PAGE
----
Price Vs. Quantities with Multiple Countries

Torben Mideksa (Uppsala University)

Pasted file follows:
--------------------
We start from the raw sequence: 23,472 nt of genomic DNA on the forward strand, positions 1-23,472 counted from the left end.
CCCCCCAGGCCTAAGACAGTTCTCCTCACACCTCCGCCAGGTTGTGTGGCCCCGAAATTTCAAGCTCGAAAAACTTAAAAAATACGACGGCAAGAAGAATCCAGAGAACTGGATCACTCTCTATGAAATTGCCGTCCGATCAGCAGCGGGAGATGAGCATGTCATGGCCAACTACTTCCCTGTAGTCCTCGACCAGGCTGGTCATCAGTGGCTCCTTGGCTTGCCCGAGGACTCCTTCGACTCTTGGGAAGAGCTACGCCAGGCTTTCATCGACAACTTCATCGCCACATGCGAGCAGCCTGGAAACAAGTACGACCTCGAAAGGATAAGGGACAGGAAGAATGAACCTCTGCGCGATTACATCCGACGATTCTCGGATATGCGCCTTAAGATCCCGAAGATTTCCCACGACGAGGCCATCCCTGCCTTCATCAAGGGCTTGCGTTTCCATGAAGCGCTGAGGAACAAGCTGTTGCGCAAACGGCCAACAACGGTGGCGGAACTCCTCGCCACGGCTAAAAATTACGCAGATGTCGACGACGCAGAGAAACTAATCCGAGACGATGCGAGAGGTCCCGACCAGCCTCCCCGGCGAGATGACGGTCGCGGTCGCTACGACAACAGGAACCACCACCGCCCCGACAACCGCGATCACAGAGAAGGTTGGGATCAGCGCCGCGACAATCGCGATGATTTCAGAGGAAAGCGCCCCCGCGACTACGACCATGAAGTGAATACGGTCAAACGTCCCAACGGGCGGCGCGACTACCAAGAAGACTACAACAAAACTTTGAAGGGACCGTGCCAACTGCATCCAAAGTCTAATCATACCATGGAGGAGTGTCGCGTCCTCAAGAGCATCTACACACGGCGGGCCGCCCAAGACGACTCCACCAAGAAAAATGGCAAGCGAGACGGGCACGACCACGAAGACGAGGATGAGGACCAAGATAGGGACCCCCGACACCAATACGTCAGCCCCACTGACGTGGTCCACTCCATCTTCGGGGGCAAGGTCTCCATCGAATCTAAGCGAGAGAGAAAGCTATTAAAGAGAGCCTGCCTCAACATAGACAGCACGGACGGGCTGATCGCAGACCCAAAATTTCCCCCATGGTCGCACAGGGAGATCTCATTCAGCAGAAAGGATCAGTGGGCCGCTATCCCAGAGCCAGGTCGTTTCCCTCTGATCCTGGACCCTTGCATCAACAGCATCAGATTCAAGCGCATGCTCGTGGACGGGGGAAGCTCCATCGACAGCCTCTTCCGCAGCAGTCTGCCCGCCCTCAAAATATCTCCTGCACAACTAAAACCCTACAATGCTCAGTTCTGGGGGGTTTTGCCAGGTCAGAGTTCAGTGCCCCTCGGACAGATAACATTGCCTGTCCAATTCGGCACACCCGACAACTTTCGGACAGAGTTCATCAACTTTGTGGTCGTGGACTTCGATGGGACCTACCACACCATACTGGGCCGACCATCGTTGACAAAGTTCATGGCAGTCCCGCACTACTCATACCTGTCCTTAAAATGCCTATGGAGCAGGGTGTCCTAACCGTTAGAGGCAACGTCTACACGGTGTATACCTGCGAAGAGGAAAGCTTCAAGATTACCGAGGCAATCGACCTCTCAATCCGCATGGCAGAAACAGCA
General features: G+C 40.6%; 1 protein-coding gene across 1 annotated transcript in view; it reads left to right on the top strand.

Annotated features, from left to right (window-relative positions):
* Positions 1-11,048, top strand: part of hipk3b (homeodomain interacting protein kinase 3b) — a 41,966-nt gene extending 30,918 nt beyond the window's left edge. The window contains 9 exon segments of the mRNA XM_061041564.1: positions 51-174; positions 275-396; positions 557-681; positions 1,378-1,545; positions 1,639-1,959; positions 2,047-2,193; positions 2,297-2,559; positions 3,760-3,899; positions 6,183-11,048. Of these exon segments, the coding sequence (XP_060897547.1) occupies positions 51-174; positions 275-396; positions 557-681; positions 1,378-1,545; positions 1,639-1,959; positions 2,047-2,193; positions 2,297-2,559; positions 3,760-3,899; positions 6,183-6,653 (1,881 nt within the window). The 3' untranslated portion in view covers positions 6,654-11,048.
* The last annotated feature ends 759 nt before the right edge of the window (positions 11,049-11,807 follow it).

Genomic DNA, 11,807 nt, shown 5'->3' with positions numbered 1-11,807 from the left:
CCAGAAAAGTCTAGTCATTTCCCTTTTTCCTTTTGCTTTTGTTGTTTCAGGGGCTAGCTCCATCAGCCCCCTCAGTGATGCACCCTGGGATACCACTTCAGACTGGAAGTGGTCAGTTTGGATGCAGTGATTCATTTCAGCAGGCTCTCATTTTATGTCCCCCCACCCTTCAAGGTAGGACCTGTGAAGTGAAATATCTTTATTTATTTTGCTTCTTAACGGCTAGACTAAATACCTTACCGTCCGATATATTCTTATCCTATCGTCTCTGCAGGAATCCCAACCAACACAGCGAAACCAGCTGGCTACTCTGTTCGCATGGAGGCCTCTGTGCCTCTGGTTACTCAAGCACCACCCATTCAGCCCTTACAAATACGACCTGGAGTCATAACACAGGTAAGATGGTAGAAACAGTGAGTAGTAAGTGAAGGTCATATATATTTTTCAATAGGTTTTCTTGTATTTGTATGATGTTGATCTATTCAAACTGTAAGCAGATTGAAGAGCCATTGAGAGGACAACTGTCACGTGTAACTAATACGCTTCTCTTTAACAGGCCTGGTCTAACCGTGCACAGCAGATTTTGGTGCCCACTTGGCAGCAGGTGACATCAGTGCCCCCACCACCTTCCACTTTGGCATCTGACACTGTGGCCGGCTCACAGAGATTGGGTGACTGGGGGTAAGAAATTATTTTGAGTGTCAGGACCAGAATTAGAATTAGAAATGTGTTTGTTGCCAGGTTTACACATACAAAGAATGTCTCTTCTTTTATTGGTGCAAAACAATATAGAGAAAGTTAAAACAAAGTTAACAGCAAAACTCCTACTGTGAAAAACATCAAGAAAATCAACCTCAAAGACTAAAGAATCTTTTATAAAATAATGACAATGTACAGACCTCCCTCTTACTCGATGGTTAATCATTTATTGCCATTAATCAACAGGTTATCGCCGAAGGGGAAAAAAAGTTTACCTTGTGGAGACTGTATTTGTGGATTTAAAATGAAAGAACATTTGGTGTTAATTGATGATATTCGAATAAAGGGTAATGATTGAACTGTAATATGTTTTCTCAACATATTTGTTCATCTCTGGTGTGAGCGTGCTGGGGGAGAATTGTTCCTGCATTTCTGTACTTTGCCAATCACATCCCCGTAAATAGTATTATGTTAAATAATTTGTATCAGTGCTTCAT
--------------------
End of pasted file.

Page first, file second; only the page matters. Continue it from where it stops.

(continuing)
Abstract: What is the best policy to mitigate climate change and manage other multilateral public goods? To answer this question, this paper examines a policy-making game among several countries. Governments choose both a policy's intensity (i.e., how much price or how much quantity) and a policy's type: price or quantity (e.g., carbon tax or emissions quota). The analysis uncovers a novel form of inefficiency: countries could choose price despite the possibility of achieving higher social welfare from choosing quantity. The paper shows that the social welfare from non-cooperatively chosen quantities (e.g., emissions quotas) can dominate the social welfare from even first-best price levels (e.g., carbon taxes). Strikingly, if cost-shocks are global, then global carbon taxes are inefficient unless the marginal abatement cost function's slope exceeds the marginal benefit function's slope times 80,000. JEL Codes: C7, D8, F5, H21, Q28, Q58. Keywords: prices vs. quantities, policy instruments, global pollution

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